The Architecture Lobby is a new organization that advocates for the value of architecture in the general public but also to raise awareness inside the profession of working conditions for the majority of its practitioners. It also focuses on working conditions for young designers as they leave school and enter the profession—most with little awareness of the actual conditions of their labor and pay. The lobby has just staged two actions where it publicly read its manifesto of architectural labor-first at the Venice Architecture Biennale and recently at the AIA's national convention in Chicago. In Chicago, the lobby was thrown off the convention floor by testy AIA officials who don't want to think about the meaning of the Lobby's protest. Now the Lobby will stage it's first public action in New York but it in a much more supportive environment—The Ronald Feldman Gallery which is currently staging an exhibition called Labor Intensive. The exhibit, curated by Elaine Angelopoulos and Scott Vincent Campbell, highlights art work that focuses on issues of labor that expand the defined role it plays in our individual lives and society. The exhibit features artists Eleanor Antin, Conrad Atkinson, Joseph Beuys, Heather Cassils, Nancy Chunn, Christine Hill, Simone Jones, Komar & Melamid, Mierle Laderman Ukeles, and Hannah Wilke. All the work in the show approaches labor from different viewpoints, but the curators also highlight the beauty and dignity in the work and its potential to be powerful forces for change. The Architecture Lobby event will take place this Thursday, July 17 from 6:00–8:00 p.m. at the gallery (31 Mercer Street, between Grand and Canal streets). The gallery will graciously provide wine and appetizers. Come and meet the members of the Lobby and hear about its labor manifesto and future planned actions.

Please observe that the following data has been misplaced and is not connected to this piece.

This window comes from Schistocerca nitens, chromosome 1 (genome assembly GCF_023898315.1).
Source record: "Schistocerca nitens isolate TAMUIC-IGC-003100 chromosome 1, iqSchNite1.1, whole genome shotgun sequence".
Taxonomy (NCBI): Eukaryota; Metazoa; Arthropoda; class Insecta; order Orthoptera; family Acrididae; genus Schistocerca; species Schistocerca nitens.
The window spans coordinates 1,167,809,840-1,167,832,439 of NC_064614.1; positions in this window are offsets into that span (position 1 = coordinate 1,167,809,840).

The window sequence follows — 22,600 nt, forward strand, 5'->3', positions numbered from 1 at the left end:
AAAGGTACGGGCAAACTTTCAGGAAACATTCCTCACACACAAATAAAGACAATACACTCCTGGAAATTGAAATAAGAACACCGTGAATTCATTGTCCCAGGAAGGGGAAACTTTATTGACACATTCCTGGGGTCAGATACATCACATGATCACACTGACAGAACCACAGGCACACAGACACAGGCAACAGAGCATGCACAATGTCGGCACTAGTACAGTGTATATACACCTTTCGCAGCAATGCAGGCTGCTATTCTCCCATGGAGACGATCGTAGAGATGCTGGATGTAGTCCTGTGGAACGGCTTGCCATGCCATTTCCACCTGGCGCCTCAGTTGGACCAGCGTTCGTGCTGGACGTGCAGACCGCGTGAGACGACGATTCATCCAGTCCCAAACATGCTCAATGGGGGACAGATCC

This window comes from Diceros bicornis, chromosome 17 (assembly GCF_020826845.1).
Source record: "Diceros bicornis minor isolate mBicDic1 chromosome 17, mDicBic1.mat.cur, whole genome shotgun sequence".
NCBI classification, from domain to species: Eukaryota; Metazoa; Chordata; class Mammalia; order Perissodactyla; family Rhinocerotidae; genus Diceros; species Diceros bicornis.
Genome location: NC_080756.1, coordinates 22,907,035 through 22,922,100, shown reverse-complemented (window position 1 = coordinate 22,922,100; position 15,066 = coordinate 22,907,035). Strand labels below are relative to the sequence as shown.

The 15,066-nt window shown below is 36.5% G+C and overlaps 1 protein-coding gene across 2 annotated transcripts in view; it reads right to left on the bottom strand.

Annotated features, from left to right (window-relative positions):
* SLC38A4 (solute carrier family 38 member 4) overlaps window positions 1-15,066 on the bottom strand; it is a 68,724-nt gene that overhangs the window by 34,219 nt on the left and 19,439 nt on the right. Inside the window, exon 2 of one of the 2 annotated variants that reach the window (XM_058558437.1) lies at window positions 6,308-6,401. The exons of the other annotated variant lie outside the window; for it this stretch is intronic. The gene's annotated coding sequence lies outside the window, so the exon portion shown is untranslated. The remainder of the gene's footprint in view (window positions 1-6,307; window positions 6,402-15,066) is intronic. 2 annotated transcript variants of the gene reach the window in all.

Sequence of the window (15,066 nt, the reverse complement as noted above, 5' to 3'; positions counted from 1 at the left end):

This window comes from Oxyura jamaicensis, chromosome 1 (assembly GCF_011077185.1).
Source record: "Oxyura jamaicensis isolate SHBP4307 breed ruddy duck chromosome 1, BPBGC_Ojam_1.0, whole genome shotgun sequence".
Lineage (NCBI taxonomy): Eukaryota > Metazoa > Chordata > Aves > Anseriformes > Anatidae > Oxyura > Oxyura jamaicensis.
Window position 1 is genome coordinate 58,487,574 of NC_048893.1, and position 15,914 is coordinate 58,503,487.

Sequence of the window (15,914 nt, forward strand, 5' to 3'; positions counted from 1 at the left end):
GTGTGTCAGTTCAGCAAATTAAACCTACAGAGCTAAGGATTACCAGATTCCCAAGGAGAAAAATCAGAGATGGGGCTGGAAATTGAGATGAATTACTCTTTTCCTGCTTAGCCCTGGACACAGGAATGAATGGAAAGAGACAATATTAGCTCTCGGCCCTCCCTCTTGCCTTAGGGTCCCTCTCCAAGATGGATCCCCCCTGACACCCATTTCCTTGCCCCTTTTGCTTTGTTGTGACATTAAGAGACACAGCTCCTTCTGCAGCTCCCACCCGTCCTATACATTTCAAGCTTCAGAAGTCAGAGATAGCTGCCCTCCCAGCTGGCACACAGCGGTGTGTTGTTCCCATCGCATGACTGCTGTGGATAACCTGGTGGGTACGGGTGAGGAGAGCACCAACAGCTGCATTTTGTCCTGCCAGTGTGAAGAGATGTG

Are you heading to the AIA Convention? Come visit The Architect's Newspaper at booth 4940. Meet executive editor Alan G. Brake and Midwest editor Chris Bentley from 10:30 a.m. to 12:30 p.m. on Thursday and Friday. Relax in design classics provided by Carl Hansen & Son. Recharge your phone. Have a coffee or water on us. Network with friends and colleagues. Or just wave! See you in Chicago!
Love design? Love Los Angeles? Then put on your walking/biking/gallery-prowling shoes and get ready for the 2014 Los Angeles Design Festival. The festival, which opened last Friday, is a two-week tribute to the best of LA architecture and design. Its program is packed with tours, mixers, exhibitions, and other special events. Each Friday during the festival, play "Design Hooky" with a self-guided tour of area studios and galleries, followed by (of course) a party. Other highlights include a design dialogue with Steven Ehrlich, Onna Ehrlich, Joel Bell, and KCRW's Frances Anderton this evening; the Dwell East Side home tour on Saturday, June 21; an urban hike down historic Broadway with AN's Sam Lubell on Sunday, June 22; and Chinatown Design Night on Saturday, June 28. See the Los Angeles Design Festival website for a full program and to RSVP for limited-attendance events.
Friday the 13th just got a whole lot scarier. Tomorrow, on the tail of The World Naked Bike Ride in Portland, Oregon (NSFW Link), a similar clothing-optional bicycle boosting event is coming to Brooklyn. Topically dubbed Vision Zero Clothing (in what must be an honest homage to New York Mayor Bill de Blasio's Vision Zero plan, which proposes to stop people from getting run over by cars), the event is scheduled to get underway at 6:00 p.m. at Grand Ferry Park in Williamsburg (which, incidentally, is a favorite hangout of the Hasidic Jewish community). Exhibitionists, bicycle enthusiasts, transportation activists, and anybody else with a burning desire to feel the wind on their privates (not to mention a lack of fear of skinning not just their knees if they fall down) are invited to get together for some "consensual behavior" that at the same time involves subjecting innocent passersby to a whole lot more than they bargained for when they left the house (as with a nude beach it's sure to not just be bikini models and basketball players, but everybody). So, disrobe and mount up people! The revolution is here!